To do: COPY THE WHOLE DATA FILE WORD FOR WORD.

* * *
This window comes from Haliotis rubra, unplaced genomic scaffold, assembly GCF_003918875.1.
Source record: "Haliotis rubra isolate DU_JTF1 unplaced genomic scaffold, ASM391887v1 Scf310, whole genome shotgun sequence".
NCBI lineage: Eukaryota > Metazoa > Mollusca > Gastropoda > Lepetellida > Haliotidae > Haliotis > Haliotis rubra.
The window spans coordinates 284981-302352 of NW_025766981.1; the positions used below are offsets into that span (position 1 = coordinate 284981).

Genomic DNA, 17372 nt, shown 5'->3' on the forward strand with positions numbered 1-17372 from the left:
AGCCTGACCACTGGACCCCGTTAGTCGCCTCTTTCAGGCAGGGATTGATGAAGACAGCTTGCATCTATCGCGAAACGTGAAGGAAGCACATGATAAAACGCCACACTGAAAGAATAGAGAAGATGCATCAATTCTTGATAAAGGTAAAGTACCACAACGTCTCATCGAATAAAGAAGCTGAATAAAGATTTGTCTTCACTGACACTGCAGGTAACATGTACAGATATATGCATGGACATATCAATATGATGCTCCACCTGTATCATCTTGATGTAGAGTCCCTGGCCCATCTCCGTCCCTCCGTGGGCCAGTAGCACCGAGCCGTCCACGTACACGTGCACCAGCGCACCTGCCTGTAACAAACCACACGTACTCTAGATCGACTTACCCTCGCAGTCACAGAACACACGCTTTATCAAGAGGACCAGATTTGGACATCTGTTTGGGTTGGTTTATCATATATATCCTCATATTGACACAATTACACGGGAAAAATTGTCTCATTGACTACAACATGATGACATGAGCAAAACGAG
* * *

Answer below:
This window comes from Haliotis rubra, unplaced genomic scaffold, assembly GCF_003918875.1.
Source record: "Haliotis rubra isolate DU_JTF1 unplaced genomic scaffold, ASM391887v1 Scf310, whole genome shotgun sequence".
NCBI lineage: Eukaryota > Metazoa > Mollusca > Gastropoda > Lepetellida > Haliotidae > Haliotis > Haliotis rubra.
The window spans coordinates 284981-302352 of NW_025766981.1; the positions used below are offsets into that span (position 1 = coordinate 284981).

Genomic DNA, 17372 nt, shown 5'->3' on the forward strand with positions numbered 1-17372 from the left:
AGCCTGACCACTGGACCCCGTTAGTCGCCTCTTTCAGGCAGGGATTGATGAAGACAGCTTGCATCTATCGCGAAACGTGAAGGAAGCACATGATAAAACGCCACACTGAAAGAATAGAGAAGATGCATCAATTCTTGATAAAGGTAAAGTACCACAACGTCTCATCGAATAAAGAAGCTGAATAAAGATTTGTCTTCACTGACACTGCAGGTAACATGTACAGATATATGCATGGACATATCAATATGATGCTCCACCTGTATCATCTTGATGTAGAGTCCCTGGCCCATCTCCGTCCCTCCGTGGGCCAGTAGCACCGAGCCGTCCACGTACACGTGCACCAGCGCACCTGCCTGTAACAAACCACACGTACTCTAGATCGACTTACCCTCGCAGTCACAGAACACACGCTTTATCAAGAGGACCAGATTTGGACATCTGTTTGGGTTGGTTTATCATATATATCCTCATATTGACACAATTACACGGGAAAAATTGTCTCATTGACTACAACATGATGACATGAGCAAAACGAG